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because these are all these are all intimate
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relationships, and you’re building an intimate rapport with them. And so I cannot imagine, you know, you guys know, my therapist is white. I know,
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he feels about Trump.
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But I could not imagine having the relationship that I have with them and not having that basis or not having those conversations or not being able to be authentically myself and show up in in that environment. One of the are the arguments or the points that I made in the group was, it is my responsibility as a therapist to refer people out when I do don’t believe that what I believe is in value with them, it doesn’t mean that I’m discriminating against them, it means that I my goal, and my responsibility is to do no wrong to my clients, my goal in my responsibilities center their needs first, not that I need to make, you know, my stats for this week, or that I need to keep my caseload over a certain number, or that, you know, I just need this money, or that I’m going to put my my thoughts and my feelings aside. If I know that what I believe in, may not be in alignment with what the client is looking for, I cannot do that work. It’s not fair to me, especially when there are other therapists out there that I could make sure that I can get them into the right hands to have that conversation. There are some times that I have clients who come to me and they are they’re different from me culturally. And I know that that my level of expertise and how I relate to the world is not going to be helpful for them. I can use an example. So I lived in, I worked at this this clinic in Queens. And I had a client I probably told the story before but I had a little boy came my office cute cherub face, sweet little baby, fat, fat, little self, came my office, and he was like, beating up his mother. I couldn’t understand it, Asian family. And so did the bio, so called social bio, social social, that I said, bio, psycho social. I’m tired, y’all. But I did the bio psych. Got the family history. And I’ve recognized that the way that the mother interacted with the other family members, the little boy was just mimicking things that he had seen from this father from his
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intergenerational household, as most Asian families are. And this mother was just kind of beaten down. I’ve often worked with other Asian mothers who felt the same way. And I’m out of my depth. Like I’m a, I’m a strong black woman. So the T, I don’t understand. A woman like psychology aside, culturally, I just don’t understand not having a level of control in your household. Now, I struggle with this as well, with some black women who don’t have control over their children in their households. But it’s a different kind of thing when they’re teenagers. And there’s trauma, and there’s other things, but this is a seven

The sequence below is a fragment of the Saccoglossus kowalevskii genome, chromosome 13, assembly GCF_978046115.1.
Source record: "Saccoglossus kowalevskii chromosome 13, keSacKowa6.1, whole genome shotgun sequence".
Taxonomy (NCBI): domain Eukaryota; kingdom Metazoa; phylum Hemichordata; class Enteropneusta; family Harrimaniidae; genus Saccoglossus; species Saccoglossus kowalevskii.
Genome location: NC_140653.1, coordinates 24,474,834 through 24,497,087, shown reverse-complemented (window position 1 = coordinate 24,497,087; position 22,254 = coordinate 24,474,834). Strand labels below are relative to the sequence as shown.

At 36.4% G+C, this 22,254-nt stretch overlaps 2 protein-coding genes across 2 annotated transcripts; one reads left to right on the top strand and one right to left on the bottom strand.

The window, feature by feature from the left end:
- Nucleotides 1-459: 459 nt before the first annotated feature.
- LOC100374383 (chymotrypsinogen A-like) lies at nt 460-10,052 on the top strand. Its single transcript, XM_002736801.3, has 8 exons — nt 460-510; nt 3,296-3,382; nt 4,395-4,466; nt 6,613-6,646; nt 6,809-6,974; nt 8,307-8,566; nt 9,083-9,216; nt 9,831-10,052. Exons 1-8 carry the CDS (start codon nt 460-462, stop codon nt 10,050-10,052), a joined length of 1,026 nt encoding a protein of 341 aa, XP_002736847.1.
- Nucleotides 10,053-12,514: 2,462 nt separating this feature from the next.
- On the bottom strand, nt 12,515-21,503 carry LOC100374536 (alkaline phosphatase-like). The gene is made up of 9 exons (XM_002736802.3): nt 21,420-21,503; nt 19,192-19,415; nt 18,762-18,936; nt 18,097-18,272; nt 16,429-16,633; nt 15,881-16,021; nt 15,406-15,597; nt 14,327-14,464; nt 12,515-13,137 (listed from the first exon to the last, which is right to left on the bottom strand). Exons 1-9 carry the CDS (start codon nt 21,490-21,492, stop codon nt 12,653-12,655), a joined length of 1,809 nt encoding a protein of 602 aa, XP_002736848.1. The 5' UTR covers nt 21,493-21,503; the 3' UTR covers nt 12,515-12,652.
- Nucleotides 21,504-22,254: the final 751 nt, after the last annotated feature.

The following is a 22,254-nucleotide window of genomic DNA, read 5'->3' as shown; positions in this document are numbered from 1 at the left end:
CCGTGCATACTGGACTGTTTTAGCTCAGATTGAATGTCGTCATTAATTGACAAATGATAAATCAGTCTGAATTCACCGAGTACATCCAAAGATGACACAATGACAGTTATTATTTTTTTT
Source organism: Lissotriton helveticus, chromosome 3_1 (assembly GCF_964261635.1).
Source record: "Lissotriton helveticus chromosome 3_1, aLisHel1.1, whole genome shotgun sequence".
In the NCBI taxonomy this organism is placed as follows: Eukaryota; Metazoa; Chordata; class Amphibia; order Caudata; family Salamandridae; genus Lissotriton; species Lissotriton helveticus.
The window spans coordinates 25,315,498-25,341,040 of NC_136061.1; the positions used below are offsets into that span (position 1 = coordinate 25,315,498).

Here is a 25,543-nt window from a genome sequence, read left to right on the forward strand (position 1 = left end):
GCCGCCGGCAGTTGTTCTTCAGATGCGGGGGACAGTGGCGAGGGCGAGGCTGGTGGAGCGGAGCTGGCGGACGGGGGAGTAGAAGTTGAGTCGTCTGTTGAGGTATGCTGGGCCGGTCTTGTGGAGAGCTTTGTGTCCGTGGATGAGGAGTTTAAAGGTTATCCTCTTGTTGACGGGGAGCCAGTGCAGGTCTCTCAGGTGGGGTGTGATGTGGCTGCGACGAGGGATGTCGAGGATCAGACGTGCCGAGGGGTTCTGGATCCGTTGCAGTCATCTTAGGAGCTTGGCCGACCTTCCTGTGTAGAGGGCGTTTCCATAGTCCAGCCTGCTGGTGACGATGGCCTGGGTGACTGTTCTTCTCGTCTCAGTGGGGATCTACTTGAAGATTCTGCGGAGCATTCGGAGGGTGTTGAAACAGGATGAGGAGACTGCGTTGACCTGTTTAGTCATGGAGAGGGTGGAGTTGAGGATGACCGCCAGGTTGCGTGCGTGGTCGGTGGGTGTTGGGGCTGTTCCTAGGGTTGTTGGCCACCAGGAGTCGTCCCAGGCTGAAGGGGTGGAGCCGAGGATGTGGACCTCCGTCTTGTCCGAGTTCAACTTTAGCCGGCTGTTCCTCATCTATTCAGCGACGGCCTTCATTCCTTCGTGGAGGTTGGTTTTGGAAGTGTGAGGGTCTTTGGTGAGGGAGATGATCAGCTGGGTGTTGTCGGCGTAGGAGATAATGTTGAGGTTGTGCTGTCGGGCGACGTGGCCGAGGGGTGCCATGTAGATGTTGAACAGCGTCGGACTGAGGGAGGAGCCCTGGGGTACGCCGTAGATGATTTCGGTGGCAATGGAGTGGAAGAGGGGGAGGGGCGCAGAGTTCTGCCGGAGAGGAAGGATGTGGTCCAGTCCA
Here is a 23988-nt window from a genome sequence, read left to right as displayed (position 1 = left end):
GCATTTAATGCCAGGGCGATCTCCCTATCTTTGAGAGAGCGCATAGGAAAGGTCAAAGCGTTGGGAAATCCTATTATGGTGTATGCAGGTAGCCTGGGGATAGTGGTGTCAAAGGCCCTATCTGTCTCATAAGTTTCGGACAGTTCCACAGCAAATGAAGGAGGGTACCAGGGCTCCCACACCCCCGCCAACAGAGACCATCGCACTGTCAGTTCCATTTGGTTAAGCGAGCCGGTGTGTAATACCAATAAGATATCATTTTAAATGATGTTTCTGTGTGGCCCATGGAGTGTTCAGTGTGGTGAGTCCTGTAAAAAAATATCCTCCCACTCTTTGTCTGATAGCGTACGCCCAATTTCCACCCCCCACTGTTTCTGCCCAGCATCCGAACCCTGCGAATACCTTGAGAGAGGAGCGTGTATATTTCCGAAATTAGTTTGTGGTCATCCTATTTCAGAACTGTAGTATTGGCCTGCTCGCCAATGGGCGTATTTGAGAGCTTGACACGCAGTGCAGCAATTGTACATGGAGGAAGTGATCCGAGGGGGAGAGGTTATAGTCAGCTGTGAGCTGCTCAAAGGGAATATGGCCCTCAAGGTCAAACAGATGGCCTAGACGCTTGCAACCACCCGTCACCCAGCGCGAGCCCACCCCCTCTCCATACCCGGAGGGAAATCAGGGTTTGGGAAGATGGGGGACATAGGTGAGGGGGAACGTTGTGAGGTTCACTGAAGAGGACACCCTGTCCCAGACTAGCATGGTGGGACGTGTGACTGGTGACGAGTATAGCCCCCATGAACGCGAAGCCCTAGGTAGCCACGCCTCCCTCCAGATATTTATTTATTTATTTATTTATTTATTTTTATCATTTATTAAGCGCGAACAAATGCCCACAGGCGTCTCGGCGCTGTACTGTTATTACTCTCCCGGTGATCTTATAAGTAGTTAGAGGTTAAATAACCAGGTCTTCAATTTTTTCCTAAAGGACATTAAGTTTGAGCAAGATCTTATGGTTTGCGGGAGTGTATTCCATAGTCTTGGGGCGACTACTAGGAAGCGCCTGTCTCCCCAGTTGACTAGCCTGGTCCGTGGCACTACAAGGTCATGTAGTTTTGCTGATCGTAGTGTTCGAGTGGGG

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And so, in this particular session,
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the child snatched something from his mother and I immediately snatched it back. And then I caught myself like, holy crap, I’m sorry. And I told the little boy to come to me. And I apologized to him. And I told him to apologize to his mother. Now, the fact that I responded like that, because I’m somebody’s mama and I just my mama shit just kicked in the fact that I responded like that, it startled me. Because it was just kind of like a reflex. Like he snatched like a bottle of water from his mother’s hand and like, kicked her and I just, like, just grabbed it from him. And then, like, the mother was shocked, because he stopped immediately. And he looked at me. And in that moment, the dynamics of the session shifted, where I could no longer be in a helping relationship with him, even though he behaves with me and he listened to me and he talked to me about his feelings and he had been bullied and there were a lot of things that he was going through in the house and we got him to kind of be nicer and kinder and sweeter to his mom. I referred them out. We weren’t we lived. Well, I say lived but they lived and worked in an area environment that where there were a lot of Asian therapists. There were a lot of culturally relevant groups. There were a lot of culturally relevant parenting classes. And so I referred them out and I was met with pushback from my agency, because they were like, Well, why would you refer them out and I was like, I think that they would be better served with somebody who completely understands the culture. Because while I could work with the child, this was family work. And the entire family needed to, to, to be worked on. And there was parenting issues that needed to be addressed. And while there was a language barrier, and a cultural barrier, even though I worked well with the little boy and had worked with him for a little weeks, a few weeks, it had come to the point because of the mother felt like I had more control over her child. And she did that I was a disciplinarian, and you cannot be a therapist in a disciplinary and at the same time just doesn’t work. It is the same thing. With this situation. If my therapist was a Trump supporter, I would bang him in his head every week. There’s no level of intimacy that I could possibly get to to work with them. As a New York City therapist who worked in Kings County Hospital, I’m calling it out. I remember being on the psychiatric unit. I don’t know what flow I was doing. But I was going to see a client I had to meet with the SEC, the site psychotherapist, and the soap Nam, the social worker, and the social worker there had a Trump had a Trump thing in his office.